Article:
The borough of Queens has seen its share of homeless sheltercontroversies as of late. Now here’s another. On Monday, Congressman Joseph Crowley, Councilman Costa Constantinides, New York State Senator Jose Peralta, and Assemblymember Aravella Simotas wrote to the commissioner of the Department of Homeless Services concerning recent developments at the Westway Motor Inn at 71-11 Astoria Boulevard, on the border of Astoria and East Elmhurst. Earlier this month, the DHS approved the conversion of the Westway Motor Inn into a permanent shelter for over 100 homeless families, effective immediately. The shelter is now operated by the social services provider Woman In Need. Local pols and residents are most upset that no one in the community was notified or consulted beforehand by DHS. (Picking up on a trend here?) As the letter to DHS stated, “While we appreciate that DHS is legally required to provide shelter for the homeless, the agency’s failure to provide any notification to the people currently living in the area who are impacted by its implementation is unacceptable.”
This isn’t the first time DHS proposed a homeless shelter for this location. Back in 2012, the Daily News published a story on community opposition to opening a full-time shelter here. (At the time, the hotel housed homeless families in need of emergency housing overnight.) The DHS shelved the plan after overwhelming community opposition.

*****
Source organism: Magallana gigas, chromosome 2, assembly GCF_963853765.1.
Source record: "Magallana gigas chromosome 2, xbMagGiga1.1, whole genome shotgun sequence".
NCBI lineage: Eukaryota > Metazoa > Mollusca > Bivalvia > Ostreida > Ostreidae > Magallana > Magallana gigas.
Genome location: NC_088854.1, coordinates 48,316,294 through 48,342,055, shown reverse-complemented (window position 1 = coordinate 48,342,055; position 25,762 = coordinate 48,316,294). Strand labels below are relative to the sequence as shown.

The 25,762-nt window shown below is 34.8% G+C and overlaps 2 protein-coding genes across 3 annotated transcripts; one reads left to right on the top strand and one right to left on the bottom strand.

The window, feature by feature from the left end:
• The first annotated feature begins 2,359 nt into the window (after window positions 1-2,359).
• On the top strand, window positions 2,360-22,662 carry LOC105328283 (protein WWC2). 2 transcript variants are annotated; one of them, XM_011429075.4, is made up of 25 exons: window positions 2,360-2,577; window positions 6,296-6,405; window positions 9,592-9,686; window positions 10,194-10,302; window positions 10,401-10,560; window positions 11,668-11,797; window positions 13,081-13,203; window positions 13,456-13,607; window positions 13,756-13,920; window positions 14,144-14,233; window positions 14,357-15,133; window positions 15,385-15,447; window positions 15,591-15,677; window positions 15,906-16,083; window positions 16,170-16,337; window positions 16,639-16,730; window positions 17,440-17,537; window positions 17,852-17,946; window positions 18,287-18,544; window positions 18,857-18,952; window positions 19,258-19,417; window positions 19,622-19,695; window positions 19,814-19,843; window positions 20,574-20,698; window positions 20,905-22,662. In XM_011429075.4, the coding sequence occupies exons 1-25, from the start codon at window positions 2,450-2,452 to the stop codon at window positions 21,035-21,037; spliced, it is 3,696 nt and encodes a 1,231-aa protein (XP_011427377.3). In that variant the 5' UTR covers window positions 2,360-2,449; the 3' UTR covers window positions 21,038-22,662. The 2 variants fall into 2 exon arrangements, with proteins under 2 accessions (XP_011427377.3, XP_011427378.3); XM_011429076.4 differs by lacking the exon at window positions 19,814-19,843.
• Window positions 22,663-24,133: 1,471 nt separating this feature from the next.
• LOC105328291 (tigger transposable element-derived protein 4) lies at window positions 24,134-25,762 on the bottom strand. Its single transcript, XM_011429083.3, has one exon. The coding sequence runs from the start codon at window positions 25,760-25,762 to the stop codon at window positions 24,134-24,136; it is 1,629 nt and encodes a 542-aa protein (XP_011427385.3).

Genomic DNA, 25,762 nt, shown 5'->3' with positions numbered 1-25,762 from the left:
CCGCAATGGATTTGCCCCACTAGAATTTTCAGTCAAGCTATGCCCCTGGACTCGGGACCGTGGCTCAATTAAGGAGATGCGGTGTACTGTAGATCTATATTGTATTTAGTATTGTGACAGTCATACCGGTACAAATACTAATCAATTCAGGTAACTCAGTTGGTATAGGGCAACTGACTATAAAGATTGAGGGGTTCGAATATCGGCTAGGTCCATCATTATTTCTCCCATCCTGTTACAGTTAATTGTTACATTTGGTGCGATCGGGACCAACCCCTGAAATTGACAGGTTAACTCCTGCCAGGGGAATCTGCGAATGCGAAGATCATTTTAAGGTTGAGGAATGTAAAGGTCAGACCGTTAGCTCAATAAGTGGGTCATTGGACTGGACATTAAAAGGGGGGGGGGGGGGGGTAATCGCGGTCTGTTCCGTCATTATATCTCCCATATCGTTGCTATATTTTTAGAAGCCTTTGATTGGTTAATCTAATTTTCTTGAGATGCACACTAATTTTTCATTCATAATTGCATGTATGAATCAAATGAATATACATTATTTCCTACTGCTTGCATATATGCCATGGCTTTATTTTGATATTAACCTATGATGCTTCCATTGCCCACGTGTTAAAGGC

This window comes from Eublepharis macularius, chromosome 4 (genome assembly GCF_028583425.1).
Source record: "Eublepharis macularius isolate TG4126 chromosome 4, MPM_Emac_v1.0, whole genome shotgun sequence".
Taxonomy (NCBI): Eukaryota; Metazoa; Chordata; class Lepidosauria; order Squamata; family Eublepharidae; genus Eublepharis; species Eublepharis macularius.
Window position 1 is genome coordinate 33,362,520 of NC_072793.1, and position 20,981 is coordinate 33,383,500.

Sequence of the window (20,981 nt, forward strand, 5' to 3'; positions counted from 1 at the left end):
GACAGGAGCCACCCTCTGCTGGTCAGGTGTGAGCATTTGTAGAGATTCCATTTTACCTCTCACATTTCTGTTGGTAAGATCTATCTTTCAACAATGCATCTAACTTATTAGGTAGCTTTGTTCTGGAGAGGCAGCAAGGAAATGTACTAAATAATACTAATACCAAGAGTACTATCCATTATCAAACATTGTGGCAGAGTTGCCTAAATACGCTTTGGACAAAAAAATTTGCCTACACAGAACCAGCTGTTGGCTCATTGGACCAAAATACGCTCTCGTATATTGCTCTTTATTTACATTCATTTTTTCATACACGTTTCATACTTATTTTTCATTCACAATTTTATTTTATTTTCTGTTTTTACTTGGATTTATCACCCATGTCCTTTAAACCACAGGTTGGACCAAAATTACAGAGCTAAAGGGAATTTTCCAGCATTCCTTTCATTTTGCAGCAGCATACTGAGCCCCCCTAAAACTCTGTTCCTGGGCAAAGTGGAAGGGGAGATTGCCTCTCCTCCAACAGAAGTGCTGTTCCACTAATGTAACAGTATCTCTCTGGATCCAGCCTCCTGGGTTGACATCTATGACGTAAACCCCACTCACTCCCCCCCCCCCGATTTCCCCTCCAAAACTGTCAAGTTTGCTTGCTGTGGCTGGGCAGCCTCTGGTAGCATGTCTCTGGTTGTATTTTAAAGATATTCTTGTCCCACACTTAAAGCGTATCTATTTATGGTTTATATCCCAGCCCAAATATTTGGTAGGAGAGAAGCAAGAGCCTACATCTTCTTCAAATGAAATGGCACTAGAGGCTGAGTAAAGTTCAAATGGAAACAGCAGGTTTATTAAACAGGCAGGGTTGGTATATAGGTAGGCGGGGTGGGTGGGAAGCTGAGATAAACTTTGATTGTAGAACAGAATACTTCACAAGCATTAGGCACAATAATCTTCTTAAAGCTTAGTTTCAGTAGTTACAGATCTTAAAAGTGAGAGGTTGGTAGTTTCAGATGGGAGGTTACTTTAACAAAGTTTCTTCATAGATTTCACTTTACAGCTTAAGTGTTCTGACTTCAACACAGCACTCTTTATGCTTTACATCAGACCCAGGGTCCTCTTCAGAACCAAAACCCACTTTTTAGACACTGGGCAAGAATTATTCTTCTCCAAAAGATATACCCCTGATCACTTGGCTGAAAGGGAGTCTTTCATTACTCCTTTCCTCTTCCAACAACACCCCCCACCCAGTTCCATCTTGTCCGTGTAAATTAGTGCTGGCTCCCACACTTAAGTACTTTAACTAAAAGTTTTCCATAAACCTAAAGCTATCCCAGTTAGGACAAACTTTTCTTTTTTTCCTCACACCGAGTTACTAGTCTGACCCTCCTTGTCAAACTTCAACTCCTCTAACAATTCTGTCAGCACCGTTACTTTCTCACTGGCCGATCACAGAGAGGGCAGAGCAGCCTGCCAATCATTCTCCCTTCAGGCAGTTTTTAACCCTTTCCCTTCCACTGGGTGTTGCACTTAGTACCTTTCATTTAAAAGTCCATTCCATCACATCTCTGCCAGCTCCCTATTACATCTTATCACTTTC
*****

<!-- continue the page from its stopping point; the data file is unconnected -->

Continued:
Most of us missed out on visiting the World’s Fair in person, but here’s the next best thing. The Greater Astoria Historical Society is hosting an evening of “Worlds Fair in 3-D.” This Thursday, July 17th they will run a stereoscopic projection show packed with full-color, Kodachrome View-Master 3-D images of the 1939-40 New York World‘s Fair, the 1964-65 New York World‘s Fair, and additional images of the aftermath along with a tour of the ruins of the Aquacade and New York State Pavilion. The show begins at 6 pm and lasts 75 minutes. Tickets cost $10, and 3-D glasses will be provided. Check out all the details right here.
We’ve tracked the progress of the new cafe under construction at Ditmars and 36th Street, and it looks like it’ll open very soon. The folks behind Brooklyn Bagel are opening this coffee and tea cafe, named 60 Beans. DNAinfo reports that the opening date is the first week of August.
During the day, the cafe will serve tea as well as hot and cold coffee and espresso drinks, with beans from the Boston-based company George Howell Coffee. In the evenings, there will be a pastry menu, food items, beer and wine. DNAinfo also adds that “the space will have free WiFi, outdoor seating along 36th Street as well as a stand-up counter along the front of the restaurant on Ditmars Boulevard with windows that open into the shop.” Some construction shots taken earlier this summer indicate that the interior will look pretty nice, too. Can’t wait!
Astoria’s getting a brand new bar: Judy & Punch, now under construction at 34-08 30th Avenue. Queens Courier reports that the establishment, run by three Manhattan bar owners, should open in August. The 25-foot-long bar will serve up 14 lines of draft beers, bottles and cans, cocktails and light snacks. The 13,000-square-foot space also includes a dining area and small backyard patio, and the owners plan to host lots of events here.
The bar’s name comes from the puppet show “Punch and Judy.” According to the Courier, “This will also lead to a small carnival theme for the bar’s look and menu.” Check out more in-construction photos over at Facebook.
How much would you pay for a small single-family home in Astoria? This property, at 25-11 37th Street, is asking $685,000. There’s a total of three bedrooms and 1,404 square feet. There are some charming details and a detached garage, but it does look like the interior needs upgrading. The biggest downsides, as far as we can tell, are the tiny bedrooms and the pinkest bathroom we’ve ever seen. What do you make of this one?